A close examination of several fossilized eggshells has yielded amazing results. It would seem that the dinosaurs nested just like birds.
Great archeological excavations have disclosed quite a lot of interesting facts about the great dinosaurs. Eating habits, predatorial habits, life, length, weight- pieces of information can be found inside the fossilized remains of the prehistorical beasts. Although we have gained so much knowledge regarding some of their features, we are still lacking much in the area of nesting habits.
But, it would seem that we have indeed been stricken by a bit of luck. A couple of prehistorical forensic investigators from Calgary University, have arrived to some interesting conclusions after they finished their examination on a pair of fossilized egg-shells. According to carbon dating procedures, the egg-shell are no more, no less than 150 million-years old.
The Canadian research team investigated the eggshells that belonged to approximately 29 species of large dinosaurs. According to Darla Zelenitsky, co-author to the study, most of the large land reptiles, exhibited the same nesting behavior as modern-day crocodiles. Meaning that they preferred to bury their eggs and cover them with dirt and vegetation. Still, evidence points out that certain species of dinosaurs, more specifically, a couple of theropods, fancied open nesting, just like our modern birds.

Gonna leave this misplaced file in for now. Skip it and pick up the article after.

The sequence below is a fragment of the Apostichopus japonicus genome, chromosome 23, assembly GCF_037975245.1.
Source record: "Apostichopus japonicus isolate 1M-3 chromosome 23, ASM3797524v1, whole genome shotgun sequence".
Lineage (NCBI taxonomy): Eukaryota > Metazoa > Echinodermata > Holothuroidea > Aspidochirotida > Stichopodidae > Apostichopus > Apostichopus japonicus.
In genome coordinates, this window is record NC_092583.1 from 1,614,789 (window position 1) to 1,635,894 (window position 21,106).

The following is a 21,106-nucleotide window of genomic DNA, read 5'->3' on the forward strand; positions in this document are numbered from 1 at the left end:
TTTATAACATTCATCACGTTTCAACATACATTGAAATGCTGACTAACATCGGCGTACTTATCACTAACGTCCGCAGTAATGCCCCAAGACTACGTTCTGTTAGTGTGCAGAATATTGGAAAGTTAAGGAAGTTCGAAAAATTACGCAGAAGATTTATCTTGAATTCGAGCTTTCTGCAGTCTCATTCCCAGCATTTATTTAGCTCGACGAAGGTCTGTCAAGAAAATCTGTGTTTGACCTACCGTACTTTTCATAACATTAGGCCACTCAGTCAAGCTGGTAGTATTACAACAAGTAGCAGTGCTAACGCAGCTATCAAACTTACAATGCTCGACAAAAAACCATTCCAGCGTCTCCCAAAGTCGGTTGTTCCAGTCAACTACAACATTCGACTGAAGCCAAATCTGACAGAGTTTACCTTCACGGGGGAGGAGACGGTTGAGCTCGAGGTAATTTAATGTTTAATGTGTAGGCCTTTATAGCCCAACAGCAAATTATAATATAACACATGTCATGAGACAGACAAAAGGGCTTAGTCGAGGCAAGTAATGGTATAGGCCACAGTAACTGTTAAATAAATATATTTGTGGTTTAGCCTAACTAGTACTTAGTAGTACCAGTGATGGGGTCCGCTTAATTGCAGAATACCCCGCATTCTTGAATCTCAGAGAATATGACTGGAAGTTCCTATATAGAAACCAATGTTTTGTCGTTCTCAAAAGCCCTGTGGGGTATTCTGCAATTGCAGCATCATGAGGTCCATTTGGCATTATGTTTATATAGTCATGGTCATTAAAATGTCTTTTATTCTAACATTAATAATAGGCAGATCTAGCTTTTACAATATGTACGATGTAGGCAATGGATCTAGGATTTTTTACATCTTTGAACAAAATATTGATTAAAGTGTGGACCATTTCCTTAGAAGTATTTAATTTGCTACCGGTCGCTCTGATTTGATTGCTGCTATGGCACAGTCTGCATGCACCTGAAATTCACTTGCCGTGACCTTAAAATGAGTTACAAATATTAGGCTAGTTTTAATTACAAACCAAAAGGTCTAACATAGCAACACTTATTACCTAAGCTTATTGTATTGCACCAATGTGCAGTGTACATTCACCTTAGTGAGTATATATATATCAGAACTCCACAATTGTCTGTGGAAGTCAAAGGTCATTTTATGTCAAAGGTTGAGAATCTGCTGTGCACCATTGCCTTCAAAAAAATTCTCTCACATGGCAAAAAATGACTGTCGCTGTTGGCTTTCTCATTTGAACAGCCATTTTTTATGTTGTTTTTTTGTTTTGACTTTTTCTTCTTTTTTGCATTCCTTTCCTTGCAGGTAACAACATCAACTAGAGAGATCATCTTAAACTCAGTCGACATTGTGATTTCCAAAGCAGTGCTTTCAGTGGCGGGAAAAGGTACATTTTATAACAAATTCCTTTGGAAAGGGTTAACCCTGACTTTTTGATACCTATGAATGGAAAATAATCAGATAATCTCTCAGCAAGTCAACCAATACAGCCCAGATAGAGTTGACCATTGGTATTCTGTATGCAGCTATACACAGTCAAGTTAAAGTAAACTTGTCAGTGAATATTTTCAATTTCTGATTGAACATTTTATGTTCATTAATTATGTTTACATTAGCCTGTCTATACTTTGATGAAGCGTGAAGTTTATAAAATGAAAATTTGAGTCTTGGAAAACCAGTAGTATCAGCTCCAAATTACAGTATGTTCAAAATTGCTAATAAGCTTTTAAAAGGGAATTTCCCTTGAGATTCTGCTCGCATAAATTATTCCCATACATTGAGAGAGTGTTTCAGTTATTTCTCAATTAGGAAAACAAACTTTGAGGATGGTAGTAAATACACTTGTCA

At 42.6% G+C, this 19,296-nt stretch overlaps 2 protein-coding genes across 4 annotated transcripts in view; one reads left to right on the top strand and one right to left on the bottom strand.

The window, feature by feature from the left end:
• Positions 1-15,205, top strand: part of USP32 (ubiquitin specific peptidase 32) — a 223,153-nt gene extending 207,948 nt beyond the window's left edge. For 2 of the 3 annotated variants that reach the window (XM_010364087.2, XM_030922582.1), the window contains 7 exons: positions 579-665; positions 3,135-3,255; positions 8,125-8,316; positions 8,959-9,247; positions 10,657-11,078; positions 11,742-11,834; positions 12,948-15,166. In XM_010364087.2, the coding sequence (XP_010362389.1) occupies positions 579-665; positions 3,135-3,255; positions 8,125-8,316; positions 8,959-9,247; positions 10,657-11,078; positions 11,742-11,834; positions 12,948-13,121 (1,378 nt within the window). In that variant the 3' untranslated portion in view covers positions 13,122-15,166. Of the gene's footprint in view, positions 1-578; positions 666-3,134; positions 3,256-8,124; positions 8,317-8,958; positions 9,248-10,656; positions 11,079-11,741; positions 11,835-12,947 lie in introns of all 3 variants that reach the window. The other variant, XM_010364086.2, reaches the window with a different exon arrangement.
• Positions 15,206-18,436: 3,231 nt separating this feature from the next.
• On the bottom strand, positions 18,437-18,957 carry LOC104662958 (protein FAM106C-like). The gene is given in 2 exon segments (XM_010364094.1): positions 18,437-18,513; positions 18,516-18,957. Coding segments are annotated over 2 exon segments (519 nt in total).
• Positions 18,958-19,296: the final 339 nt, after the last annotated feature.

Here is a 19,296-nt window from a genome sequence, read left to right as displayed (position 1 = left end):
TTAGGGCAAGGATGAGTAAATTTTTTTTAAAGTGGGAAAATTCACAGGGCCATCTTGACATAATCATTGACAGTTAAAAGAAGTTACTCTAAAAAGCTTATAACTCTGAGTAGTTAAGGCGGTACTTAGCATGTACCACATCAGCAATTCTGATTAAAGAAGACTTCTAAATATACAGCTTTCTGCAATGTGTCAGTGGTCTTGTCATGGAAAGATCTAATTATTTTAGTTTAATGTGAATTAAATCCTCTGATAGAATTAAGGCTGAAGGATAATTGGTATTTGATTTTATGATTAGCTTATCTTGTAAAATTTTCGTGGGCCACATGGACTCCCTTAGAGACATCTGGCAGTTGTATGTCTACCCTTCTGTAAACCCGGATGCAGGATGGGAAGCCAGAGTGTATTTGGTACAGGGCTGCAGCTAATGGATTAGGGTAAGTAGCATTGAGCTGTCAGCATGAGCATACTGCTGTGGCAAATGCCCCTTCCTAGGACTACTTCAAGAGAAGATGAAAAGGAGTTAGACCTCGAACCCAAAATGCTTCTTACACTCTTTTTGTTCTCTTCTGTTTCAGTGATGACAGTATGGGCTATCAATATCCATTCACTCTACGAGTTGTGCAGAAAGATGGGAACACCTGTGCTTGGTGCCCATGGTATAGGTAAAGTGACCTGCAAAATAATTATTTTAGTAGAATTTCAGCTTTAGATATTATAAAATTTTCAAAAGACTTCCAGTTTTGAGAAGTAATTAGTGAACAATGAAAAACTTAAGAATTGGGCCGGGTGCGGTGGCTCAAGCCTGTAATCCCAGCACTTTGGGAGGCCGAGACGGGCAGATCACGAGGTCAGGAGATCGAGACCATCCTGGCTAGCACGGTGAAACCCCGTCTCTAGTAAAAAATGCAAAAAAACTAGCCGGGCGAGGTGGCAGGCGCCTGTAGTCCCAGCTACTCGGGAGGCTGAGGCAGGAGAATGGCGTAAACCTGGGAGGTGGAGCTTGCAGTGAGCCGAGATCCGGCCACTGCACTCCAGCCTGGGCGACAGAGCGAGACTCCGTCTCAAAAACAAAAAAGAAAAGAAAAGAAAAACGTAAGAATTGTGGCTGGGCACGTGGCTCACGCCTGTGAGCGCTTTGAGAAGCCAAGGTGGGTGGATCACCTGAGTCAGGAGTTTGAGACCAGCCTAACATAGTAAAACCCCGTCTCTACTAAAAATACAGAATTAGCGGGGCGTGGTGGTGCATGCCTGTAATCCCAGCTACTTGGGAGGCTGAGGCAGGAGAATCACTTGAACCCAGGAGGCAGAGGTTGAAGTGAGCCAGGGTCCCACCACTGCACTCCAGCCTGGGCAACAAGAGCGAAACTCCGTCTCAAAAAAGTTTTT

Zelenitsky explained that the open nest technique is very versatile. For instance, it can allow the dinosaur to relocate its nesting area. Thus, if ground location proved to be unsafe, the dinosaur could set up its nest on a higher location, ensuring that its offspring were shielded from large predators.
Kohei Tanaka, the lead author of the study said that the dinosaur’s nesting habits were something of an enigma for researchers. But, in the light of recent scientifical evidence, this shroud may have been lifted a bit.
The team of researchers managed to explain how different nesting techniques would impact the eggshell’s morphology. Hence, the eggs that developed underground and were covered by mud and vegetation, had a higher porosity factor, meaning that the eggshell itself allows gases and vapors to be exchanged between the outside world and the embryo. Moreover, the vegetation or the dirt covering the eggs provided an optimal temperature for the newborn.
On the opposite side, we have those dinosaurs that preferred open nesting to burrowing. Those eggshells had a lower porosity, meaning less moisture and less vapor inside the eggshell. These newly uncovered facts will prove to be quite a bounty for those who want to understand the nesting habits of the dinosaurs.